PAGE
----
Canadian public service unions blast government’s hybrid work advice

By on 02/08/2022 | Updated on 02/08/2022
Public service chief Janice Charette expects employees to work from offices part-time over the summer to test drive running departments with a hybrid workforce. Photo by Ken Lund via Flickr

Public service unions in Canada have criticised the federal government’s plan to bring employees back into offices on a hybrid basis, calling its advice incoherent and a risk to workers’ health and safety.

Under the Treasury Board of Canada’s guidelines on hybrid work published in May this year, individual departments are given the autonomy to decide “whether the location of work can be made flexible, to what extent, and how”. Public service leaders are also tasked with determining workforce health and safety policies in the context of their department’s specific operations, leaning on guidance from public health authorities and health and safety committees where necessary.

Barb Couperus, a Treasury Board spokesperson, said the “diversity of the federal government’s workforce and operations” meant “there will be no one-size-fits-all”. Instead, departments would be expected to test a range of hybrid work models. This chimes with a letter sent to deputy ministers by public service chief Janice Charette, who said she expected employees to work from offices part-time over the summer to test drive running departments with a hybrid workforce.

Listen: Exclusive podcast with Canada’s ex-cab sec Michael Wernick

But Jennifer Carr, president of the Professional Institute of the Public Service of Canada (PIPSC), said that the decision to devolve responsibilities to departments means there is no coordination across government, making it difficult to advise its 60,000 members.

She added that the plan could make remote working arrangements at “more flexible, understanding organisations” more attractive to officials. “In a tight labour market, public servants have options,” Carr said.

Threat to health and safety

As Canada battles its seventh wave of COVID-19, other unions have raised concerns about the federal government’s plan. Last month, the Canadian Association of Professional Employees (CAPE) urged government to suspend it, saying in a statement to its members that the guidelines posed a “serious and unnecessary risk to the health and safety” of its members and would put needless strain on Canada’s already struggling hospitals.

“Enabling our members to continue to work remotely is and remains the best approach to eliminating the risk of contracting COVID-19 in the workplace,” it said.

Jeffrey Vallis, spokesperson for the Public Service Alliance of Canada (PSAC), meanwhile, said the health and safety of workers “should always be the priority”, that many of its members wanted the flexibility to continue to work remotely, and that the alliance would seek to make remote work a fixture of agreements as bargaining rounds continue.

Greg Phillips, president of CAPE – which represents more than 20,000 federal workers – said that part of the problem with the government’s strategy was the lack of justification given as to the timing. He urged government to “treat [public servants] like professionals and show [them] the rationale”, adding that buy-in could only be expected once it had explained why it was necessary to implement its plan now. “Obviously, they didn’t think this thing out completely. Otherwise there wouldn’t be this mass confusion all over the place,” he said.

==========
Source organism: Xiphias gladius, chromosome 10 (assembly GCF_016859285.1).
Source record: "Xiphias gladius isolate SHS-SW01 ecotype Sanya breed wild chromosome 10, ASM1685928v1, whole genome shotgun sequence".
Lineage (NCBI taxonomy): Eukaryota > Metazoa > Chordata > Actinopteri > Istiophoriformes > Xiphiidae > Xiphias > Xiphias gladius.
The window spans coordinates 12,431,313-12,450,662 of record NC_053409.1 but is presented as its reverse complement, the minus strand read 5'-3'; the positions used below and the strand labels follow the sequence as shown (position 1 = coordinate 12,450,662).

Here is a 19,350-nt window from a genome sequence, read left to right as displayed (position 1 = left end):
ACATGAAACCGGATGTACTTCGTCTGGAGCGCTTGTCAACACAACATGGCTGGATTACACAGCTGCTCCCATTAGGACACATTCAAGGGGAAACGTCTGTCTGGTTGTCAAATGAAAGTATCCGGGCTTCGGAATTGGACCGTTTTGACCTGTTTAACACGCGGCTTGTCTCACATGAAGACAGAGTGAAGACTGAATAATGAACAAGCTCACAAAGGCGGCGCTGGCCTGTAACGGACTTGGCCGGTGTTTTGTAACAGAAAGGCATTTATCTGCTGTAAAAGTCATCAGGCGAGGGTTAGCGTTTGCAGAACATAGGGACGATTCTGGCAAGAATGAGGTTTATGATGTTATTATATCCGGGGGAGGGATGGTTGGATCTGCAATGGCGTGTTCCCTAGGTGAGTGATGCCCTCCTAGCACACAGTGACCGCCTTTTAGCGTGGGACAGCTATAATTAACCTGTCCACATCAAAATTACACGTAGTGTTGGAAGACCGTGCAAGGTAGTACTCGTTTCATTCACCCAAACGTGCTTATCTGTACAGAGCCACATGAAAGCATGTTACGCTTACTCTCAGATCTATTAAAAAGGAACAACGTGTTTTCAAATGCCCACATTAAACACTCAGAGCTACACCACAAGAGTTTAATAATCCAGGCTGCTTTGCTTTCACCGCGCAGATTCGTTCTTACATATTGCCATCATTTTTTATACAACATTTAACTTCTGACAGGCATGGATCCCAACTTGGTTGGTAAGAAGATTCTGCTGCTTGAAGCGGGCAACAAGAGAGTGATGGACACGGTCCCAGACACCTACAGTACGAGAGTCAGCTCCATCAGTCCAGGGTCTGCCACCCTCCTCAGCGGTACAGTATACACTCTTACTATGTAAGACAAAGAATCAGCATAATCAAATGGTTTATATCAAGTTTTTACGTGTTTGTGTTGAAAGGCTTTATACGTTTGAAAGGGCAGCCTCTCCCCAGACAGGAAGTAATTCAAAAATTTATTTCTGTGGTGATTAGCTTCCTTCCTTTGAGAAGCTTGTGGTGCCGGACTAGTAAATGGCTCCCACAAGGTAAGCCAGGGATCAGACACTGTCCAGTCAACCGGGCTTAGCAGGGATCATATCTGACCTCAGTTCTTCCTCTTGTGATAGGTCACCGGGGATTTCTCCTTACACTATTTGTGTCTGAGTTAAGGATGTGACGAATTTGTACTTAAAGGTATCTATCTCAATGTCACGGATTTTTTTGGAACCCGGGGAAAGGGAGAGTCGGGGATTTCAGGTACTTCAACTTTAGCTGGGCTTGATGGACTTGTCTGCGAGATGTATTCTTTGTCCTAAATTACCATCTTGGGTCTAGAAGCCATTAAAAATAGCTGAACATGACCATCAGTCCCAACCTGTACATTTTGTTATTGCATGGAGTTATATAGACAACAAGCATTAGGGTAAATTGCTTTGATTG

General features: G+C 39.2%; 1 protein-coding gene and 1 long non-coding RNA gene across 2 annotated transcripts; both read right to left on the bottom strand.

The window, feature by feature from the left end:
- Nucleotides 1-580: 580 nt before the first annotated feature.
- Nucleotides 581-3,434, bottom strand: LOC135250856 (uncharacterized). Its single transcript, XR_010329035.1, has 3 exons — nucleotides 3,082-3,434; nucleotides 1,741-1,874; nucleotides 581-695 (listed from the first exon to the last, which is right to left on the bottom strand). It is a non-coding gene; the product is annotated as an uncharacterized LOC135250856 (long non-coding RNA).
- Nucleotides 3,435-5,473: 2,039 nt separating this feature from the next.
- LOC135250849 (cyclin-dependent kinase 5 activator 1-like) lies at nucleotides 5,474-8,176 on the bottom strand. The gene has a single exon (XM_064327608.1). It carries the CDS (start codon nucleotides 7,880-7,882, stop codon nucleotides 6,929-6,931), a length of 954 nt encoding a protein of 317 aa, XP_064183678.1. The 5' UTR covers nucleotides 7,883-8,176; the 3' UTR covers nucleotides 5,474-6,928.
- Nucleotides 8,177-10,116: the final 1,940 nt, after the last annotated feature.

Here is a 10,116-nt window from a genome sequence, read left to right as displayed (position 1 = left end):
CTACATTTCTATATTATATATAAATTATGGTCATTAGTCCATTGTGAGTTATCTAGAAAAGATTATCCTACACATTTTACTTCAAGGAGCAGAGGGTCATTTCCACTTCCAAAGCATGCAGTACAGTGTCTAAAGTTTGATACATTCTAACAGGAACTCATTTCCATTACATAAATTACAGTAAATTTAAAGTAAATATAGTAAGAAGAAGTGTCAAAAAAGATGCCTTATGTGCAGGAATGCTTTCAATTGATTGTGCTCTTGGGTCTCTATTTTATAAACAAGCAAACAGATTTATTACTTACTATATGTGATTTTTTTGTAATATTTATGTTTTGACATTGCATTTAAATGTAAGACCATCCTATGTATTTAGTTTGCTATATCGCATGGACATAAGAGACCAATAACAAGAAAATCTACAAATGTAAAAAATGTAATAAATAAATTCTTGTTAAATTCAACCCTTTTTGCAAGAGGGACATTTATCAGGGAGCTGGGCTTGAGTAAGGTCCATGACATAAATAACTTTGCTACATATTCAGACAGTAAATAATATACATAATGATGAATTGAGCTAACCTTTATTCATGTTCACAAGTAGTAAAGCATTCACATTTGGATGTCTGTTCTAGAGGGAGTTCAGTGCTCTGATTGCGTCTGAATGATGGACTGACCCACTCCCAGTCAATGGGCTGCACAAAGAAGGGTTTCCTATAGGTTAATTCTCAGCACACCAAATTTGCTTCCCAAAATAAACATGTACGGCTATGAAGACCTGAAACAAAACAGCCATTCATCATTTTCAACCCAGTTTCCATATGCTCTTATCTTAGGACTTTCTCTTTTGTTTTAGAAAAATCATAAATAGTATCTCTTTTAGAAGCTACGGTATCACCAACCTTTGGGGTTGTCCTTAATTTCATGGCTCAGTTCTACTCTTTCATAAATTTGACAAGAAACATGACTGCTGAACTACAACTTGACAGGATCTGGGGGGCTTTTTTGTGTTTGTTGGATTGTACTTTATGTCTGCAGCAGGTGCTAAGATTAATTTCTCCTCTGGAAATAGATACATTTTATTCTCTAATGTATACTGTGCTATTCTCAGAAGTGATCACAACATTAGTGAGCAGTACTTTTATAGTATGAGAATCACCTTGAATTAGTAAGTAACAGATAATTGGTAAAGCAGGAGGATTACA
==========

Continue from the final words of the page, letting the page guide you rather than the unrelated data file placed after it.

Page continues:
Vaccine mandate under fire

The latest disagreement between federal government and unions follows a spat earlier this year about officials placed on leave without pay for failing to comply with the government’s mandate requiring all public servants to be vaccinated against COVID-19.

Read more: Canada lifts COVID-19 vaccine mandate for federal staff

In May, PIPSC and CAPE filed grievances in conjunction with the PSAC against the mandatory vaccination policy on behalf of members placed on leave without pay for more than six months. They asked that the federal labour relations tribunal force government to allow suspended unvaccinated employees to work from home and reimburse them for lost wages.

However, Canada’s intergovernmental affairs minister Dominic LeBlanc said in June that the government would not reimburse unvaccinated public servants placed on unpaid leave.

PSAC condemned the position as an abuse of authority that put its members in a deep state of insecurity. Phillips meanwhile said that CAPE would “actively pursue justice for our members”.

Read more: Expanding the talent pool: how hybrid work can make public sector jobs a better fit for everyone

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About Jack Aldane

Jack is a British journalist, cartoonist and podcaster. He graduated from Heythrop College London in 2009 with a BA in philosophy, before living and working in China for three years as a freelance reporter. After training in financial journalism at City University from 2013 to 2014, Jack worked at Bloomberg and Thomson Reuters before moving into editing magazines on global trade and development finance. Shortly after editing opinion writing for UnHerd, he joined the independent think tank ResPublica, where he led a media campaign to change the health and safety requirements around asbestos in UK public buildings. As host and producer of The Booking Club podcast – a conversation series featuring prominent authors and commentators at their favourite restaurants – Jack continues to engage today’s most distinguished thinkers on the biggest problems pertaining to ideology and power in the 21st century. He joined Global Government Forum as its Senior Staff Writer and Community Co-ordinator in 2021.

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